The proposed budget Gov. Mark Dayton released today would close roughly two-thirds of the state’s $6.2 billion shortfall by raising revenues — primarily through taxes on top income earners.
You, like Republicans in the Legislature, may be adamantly opposed to tax increases. Period.
But the responses to MinnPost’s budget puzzle suggest that many Minnesotans are not drawing lines in concrete on any ideas for resolving the state’s fiscal mess.
So, let’s assume that a good share of Minnesotans want serious analysis of all the possible options. The governor’s budget offers our best chance to explore the rationale for collecting more taxes. So here goes.
The bulk of Dayton’s proposal involves tax hikes on top income earners and high-value homes.
He would add a fourth tier to the income tax code, imposing a 10.95 percent tax on joint filers for taxable income over $150,000 (about $200,000 in income before federal deductions). This would bring an extra $1.89 billion into state coffers for the years 2012 and 2013.
On top of that, Dayton would add a temporary three-year surcharge for all filers making more than $500,000 a year in taxable income. That would net the state some $918 million for the next two fiscal years.
Finally, the governor would charge a state property tax on any portion of a home value over $1 million. That would raise another $84 million.
(His proposal also calls for closing corporate loopholes, health care surcharges and other revenue raisers. But taxes on the wealthy are the core of his plan.)
Dayton says 95 percent of Minnesota filers would see no tax increase.
Married joint filers with two children, an adjusted gross income of $500,000 and a home worth $1.5 million would pay an extra 1.9 percent. If that couple’s adjusted gross income doubled to $1 million and the home value jumped to $2 million, the increase would be 3.1 percent.
Who pays what Minnesota tax?
While the income tax would be Dayton’s biggest revenue gainer, he talks about the overall tax burden on Minnesota families.
Indeed, his rationale for proposing to raise income taxes is that the poor and middle-income families have suffered unfairly as the state cut support for cities and counties and property taxes rose in response.
So let’s look at the whole tax picture, using data from the most recent Minnesota Tax Incidence Study [PDF] at the Minnesota Department of Revenue.
A tax seesaw
We start on the income-tax end.
The 10 percent of Minnesota households with incomes of $123,938 and higher paid by far the largest share of state income tax in 2006, the most recent year analyzed. This group of 244,887 households sent to St. Paul about 43 percent of all the income taxes paid for that year.
But the income tax doesn’t tell the whole story.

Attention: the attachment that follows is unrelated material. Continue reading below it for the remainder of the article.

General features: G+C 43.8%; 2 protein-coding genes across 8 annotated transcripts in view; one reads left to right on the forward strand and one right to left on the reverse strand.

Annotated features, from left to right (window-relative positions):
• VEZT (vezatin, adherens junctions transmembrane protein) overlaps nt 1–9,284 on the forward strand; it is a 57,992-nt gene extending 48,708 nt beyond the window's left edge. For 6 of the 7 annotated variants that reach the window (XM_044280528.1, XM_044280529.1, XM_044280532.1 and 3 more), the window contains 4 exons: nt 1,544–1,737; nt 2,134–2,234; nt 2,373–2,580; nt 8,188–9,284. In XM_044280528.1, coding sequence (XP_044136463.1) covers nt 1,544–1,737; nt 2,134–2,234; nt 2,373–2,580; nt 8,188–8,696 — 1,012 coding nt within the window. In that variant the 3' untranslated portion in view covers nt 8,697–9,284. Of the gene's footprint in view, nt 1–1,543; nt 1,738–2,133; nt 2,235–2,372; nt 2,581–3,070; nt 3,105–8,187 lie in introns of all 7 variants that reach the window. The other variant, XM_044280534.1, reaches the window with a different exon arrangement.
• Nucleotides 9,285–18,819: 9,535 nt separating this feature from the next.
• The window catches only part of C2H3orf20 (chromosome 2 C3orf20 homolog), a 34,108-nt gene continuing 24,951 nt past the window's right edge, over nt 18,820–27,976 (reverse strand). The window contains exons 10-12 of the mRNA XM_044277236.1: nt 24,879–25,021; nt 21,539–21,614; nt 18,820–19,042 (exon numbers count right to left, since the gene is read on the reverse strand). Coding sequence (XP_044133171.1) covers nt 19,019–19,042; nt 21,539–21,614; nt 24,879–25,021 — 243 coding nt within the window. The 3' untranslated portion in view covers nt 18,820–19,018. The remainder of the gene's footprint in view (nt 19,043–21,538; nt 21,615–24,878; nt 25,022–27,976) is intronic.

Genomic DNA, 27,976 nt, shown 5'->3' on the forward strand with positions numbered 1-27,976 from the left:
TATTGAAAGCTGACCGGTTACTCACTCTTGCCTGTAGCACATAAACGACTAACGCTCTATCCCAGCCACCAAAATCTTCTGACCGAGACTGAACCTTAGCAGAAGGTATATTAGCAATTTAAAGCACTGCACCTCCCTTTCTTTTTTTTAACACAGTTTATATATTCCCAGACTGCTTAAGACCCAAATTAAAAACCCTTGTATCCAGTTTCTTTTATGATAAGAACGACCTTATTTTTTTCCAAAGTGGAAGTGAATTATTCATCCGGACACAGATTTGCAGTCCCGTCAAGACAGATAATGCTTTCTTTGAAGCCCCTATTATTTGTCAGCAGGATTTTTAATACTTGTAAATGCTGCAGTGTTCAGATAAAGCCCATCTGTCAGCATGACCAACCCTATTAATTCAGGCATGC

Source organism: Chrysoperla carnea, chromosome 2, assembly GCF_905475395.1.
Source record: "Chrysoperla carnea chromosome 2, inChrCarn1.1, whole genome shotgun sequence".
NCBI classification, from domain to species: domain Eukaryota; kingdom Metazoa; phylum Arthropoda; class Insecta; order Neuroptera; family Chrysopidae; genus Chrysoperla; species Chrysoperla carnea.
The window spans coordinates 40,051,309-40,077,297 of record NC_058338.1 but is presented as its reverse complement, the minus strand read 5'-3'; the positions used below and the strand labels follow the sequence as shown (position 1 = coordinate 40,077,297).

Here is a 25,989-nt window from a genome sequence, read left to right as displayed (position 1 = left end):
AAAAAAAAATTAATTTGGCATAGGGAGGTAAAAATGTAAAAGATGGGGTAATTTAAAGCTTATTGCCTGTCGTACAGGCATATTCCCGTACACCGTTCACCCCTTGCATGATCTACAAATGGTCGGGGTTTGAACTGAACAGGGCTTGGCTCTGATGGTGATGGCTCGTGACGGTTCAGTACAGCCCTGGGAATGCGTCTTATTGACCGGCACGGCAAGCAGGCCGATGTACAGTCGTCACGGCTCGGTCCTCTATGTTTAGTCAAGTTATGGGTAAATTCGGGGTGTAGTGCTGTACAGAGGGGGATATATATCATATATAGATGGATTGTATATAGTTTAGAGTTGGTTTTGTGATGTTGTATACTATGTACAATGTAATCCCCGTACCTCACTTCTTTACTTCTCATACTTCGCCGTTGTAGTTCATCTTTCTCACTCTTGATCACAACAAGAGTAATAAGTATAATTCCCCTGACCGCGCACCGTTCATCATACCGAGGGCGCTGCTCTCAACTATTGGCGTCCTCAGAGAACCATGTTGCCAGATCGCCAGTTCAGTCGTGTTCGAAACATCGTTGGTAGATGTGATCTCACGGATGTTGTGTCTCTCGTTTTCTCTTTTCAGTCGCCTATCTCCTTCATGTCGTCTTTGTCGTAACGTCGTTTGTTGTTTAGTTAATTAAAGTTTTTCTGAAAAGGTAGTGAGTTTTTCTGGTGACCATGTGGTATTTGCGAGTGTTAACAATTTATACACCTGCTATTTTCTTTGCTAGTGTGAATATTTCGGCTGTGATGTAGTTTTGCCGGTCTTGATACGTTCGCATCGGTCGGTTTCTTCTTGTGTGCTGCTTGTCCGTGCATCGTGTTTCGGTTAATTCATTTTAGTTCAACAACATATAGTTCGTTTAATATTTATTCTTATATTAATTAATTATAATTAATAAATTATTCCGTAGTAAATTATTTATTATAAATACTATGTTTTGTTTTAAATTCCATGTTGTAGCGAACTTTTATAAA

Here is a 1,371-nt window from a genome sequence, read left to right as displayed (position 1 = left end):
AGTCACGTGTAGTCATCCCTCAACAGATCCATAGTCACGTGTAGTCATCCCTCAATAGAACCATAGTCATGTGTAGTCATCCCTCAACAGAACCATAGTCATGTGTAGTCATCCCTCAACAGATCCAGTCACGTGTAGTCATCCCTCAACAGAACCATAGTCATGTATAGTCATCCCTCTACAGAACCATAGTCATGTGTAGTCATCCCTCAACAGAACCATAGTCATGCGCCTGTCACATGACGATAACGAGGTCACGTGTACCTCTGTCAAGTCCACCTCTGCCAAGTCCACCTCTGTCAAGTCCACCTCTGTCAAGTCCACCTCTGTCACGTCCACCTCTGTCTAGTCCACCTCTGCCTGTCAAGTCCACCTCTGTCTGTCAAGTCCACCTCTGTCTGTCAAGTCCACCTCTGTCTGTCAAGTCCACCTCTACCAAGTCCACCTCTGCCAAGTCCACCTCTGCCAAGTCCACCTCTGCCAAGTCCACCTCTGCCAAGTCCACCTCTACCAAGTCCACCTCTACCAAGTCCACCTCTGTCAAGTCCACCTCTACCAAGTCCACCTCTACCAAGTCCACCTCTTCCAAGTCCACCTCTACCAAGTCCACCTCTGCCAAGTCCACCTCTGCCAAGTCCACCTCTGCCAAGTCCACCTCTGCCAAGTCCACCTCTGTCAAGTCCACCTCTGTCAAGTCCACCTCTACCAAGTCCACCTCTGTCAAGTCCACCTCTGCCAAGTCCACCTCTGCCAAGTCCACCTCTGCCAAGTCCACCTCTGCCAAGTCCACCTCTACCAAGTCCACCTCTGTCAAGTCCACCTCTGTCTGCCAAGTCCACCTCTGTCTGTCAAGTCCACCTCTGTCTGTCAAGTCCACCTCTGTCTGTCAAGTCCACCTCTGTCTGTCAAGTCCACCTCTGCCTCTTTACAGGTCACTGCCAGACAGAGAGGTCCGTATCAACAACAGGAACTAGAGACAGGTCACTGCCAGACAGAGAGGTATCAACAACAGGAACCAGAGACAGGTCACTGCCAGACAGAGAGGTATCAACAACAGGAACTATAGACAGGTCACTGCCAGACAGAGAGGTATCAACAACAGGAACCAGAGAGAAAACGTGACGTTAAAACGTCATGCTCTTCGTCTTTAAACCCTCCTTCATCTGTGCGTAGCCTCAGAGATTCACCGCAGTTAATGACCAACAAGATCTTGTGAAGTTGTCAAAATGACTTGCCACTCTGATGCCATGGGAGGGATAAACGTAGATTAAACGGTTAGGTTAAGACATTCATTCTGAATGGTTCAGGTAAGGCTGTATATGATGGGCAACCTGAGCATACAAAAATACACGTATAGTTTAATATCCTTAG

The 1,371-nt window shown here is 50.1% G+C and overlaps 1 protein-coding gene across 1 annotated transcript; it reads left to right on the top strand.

If you consider all the state and local taxes paid in Minnesota, the balance tips the other way. Those top earners had a lower effective tax rate than households making less than $9,782 for the year.
Look higher up the income ladder, and you see a wider gap. The effective rate for the top 5 percent of households, those earning $175,704 and higher, was 9.7 percent — compared with 12.4 percent for a family earning between $31,000 and $40,000.
For the top 1 percent, those earning $447,889 a year, the rate fell to 8.9 percent.
And the overall rates near the top have fallen in recent years while the rate paid by some middle-income categories grew.
What it comes down to is this: The bulk of the taxes in the state were paid by middle-income households, earning between $23,000 and $86,000 a year.
Effective tax rates in Minnesota, considering state and local taxes
Blame property and sales taxes
The main reason Minnesota’s overall tax burden increasingly is regressive is that those at the bottom pay a far larger share of their incomes in sales taxes, the various taxes that businesses pass along to consumers and also property taxes paid either as homeowners or renters.
And in recent years, while officials in St. Paul held the lid on income taxes, the sales and property taxes grew as a share of all the taxes collected.
Blame the income gap too
Another reason the spread has widened in recent years is that the income gap has widened too. By far, income is more concentrated at the top than it was 20 years ago.
Between 1988 and 1996, the top 5 percent of Minnesota households accounted for 26.7 percent of the income, said the revenue department’s report. By 2006, that group claimed 32.2 percent of the income.
Much the same picture is projected for 2011 unless state law changes.
“A substantial portion of the increase in regressivity in 2006 and 2011 is likely the result of the unusually high share of income received by the richest Minnesotans,” said the revenue department’s report.
Big government and small business
Of course there are other reasons to oppose income tax increases, beginning with the belief held by many that government has grown too big, and that it needs the same fiscal discipline the economy imposes on families and companies.
Another commonly stated reason is that higher taxes on top earners would scare away small-business owners and therefore drain jobs from the state. This MinnPost report offers analysis of that issue.
Sharon Schmickle covers economics, international affairs and other issues. She can be reached at sschmickle [at] MinnPost [dot] com.